Announcements from the WI DPI School Nutrition Team (SNT)
PLEASE NOTE: All waivers below were extended through December 31, 2020. However, USDA Food and Nutrition Service (FNS) reserves the right to withdraw any or all of these waivers subject to availability of funding.
School meals may be served under the National School Lunch and School Breakfast Programs to students based on eligibility or through the National School Lunch Program Seamless Summer Option (SSO) or Summer Food Service Program (SFSP).
To participate in the NSLP’s SSO, you must complete an SSO application
, which will provide automatic approval. To participate in the SFSP, you must update your SFSP contract ASAP following the instructions provided in the SFSP Requirements and Deadlines
What do the USDA Nationwide Waivers Mean?
This waiver removes the requirement to collect income eligibility applications to determine that 50 percent of the children are eligible for free and reduced price meals in SFSP and SSO closed enrolled sites.
What does this mean? A closed enrolled site is a site that serves only an identified group of children age 18 and under, who are participating in a specific program or activity. This is not an option for a school site providing an academic program (virtual or in person). Only non-school sites can be closed enrolled sites under SSO or SFSP. Non-school closed enrolled SFSP or SSO sites do not have to determine eligibility by collecting and determining income applications. All student meals can be claimed at the free rate.
Determine how your SFA will operate the SSO or SFSP. There are three types of sites:
- Open - all children, 18 and under in the community, eat free. Schools and non-school sites can elect this option. Meals must be made available to the community for children 18 and under.
- Restricted Open - sites that meet the open site criteria, explained above, but are later restricted for safety, control, or security reasons. Serves children age 18 and under. Schools and non-school sites can elect this option.
NOTE: Schools need to follow some sort of “open” concept. An example might be making meals available to other household members (age 18 and under) of enrolled students. Schools could choose to serve meals just one day a week at a school or community site and provide a week's worth of meals at once for community participants. This may help schools to meet the open requirement but who don’t have the ability to do this daily, particularly when students are back in buildings.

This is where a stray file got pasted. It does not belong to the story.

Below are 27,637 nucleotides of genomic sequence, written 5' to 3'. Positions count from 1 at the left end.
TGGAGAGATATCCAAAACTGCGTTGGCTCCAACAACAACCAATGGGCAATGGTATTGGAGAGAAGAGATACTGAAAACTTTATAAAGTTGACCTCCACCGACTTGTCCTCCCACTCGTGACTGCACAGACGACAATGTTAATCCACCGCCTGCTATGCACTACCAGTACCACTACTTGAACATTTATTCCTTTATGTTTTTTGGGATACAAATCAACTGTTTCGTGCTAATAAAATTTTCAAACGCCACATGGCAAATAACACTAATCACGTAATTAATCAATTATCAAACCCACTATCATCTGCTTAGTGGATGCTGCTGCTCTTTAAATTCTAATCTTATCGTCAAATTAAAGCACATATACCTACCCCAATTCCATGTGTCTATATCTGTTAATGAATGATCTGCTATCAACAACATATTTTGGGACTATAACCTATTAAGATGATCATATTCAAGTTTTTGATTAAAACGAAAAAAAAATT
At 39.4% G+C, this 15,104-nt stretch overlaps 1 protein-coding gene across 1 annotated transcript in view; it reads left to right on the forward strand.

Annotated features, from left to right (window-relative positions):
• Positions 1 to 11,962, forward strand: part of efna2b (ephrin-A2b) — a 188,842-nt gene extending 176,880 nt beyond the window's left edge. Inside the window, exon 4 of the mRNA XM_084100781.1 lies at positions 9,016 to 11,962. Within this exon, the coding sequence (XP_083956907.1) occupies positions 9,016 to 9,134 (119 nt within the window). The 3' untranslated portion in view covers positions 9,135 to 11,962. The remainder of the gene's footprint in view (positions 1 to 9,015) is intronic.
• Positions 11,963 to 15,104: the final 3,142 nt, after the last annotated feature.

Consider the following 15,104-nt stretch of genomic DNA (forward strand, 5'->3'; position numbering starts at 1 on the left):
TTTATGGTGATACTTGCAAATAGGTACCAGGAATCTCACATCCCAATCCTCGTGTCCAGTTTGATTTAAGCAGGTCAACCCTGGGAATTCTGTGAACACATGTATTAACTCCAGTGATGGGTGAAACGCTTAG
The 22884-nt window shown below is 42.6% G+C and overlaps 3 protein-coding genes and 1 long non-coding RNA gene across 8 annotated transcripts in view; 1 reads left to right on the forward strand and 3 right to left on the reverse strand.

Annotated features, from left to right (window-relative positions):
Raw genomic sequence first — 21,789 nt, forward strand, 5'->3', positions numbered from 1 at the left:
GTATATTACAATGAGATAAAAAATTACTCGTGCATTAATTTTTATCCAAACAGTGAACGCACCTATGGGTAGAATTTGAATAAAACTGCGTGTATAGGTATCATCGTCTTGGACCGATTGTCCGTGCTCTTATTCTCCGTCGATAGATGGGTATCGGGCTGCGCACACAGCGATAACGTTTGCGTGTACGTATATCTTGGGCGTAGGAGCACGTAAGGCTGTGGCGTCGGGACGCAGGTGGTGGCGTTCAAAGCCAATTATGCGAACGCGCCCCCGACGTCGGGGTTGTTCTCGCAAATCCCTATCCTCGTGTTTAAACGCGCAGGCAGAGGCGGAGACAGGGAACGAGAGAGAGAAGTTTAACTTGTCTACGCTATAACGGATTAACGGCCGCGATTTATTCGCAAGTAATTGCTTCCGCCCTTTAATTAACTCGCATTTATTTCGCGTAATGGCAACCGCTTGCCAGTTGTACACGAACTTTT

- Closed Enrolled - A site that serves only an identified group of children age 18 and under, who are participating in a specific program or activity. Only non-school sites can participate as a closed enrolled site this fall. School sites providing instruction must participate as an open or restricted open site.
This waiver removes the requirement for SFSP sponsors to visit each of their sites at least once during the first week of operation under the program, for sites that have operated successfully in the previous year and sponsors that successfully participate in the Child and Adult Care Food Program (CACFP) or the National School Lunch Program (NSLP).
What does this mean? Only the full monitoring review to be completed prior to the end of the fourth week of operation is required for SFSP sites that have operated successfully in the SFSP during the prior year or have successfully participated in the CACFP or NSLP. The site review only needs to be completed once per calendar year unless problems are identified during the site review and follow-up is warranted. For new sites that do not fall into the described situation, all site monitoring is required — pre-operational visit, first week visit, and full review prior to the end of the 4th week of operation.
This waiver removes the 1) required minimum elapsed time between meal services and maximum durations of individual meals services in the SFSP and 2) parameters on the timing of lunches and breakfasts under the National School Lunch and School Breakfast Programs for the SSO.
What does this mean? SFAs and sponsoring agencies can serve meals when it is most convenient for households. Multiple days’ worth of meals may be served all together, lunch served with breakfast for the next day or any other combination.
This waiver allows all SFSP sites to use Offer versus Serve (OVS). OVS is designed for congregate feeding and, if used in a non-congregate setting, must be done so with thoughtful planning and consideration. The conditions under which sponsors are operating and their ability to follow appropriate safety measures in providing meals are factors to consider. OVS is not intended to be a way to circumvent meal pattern requirements, or eliminate specific components.
What does this mean? OVS is now allowed in SFSP as well as in SSO, NSLP and the SBP.
This waiver allows SSO and SFSP sites to operate as open sites (i.e. providing free meals to all children 18 and under in the community) in areas that are not located in “areas in which poor economic conditions exist”.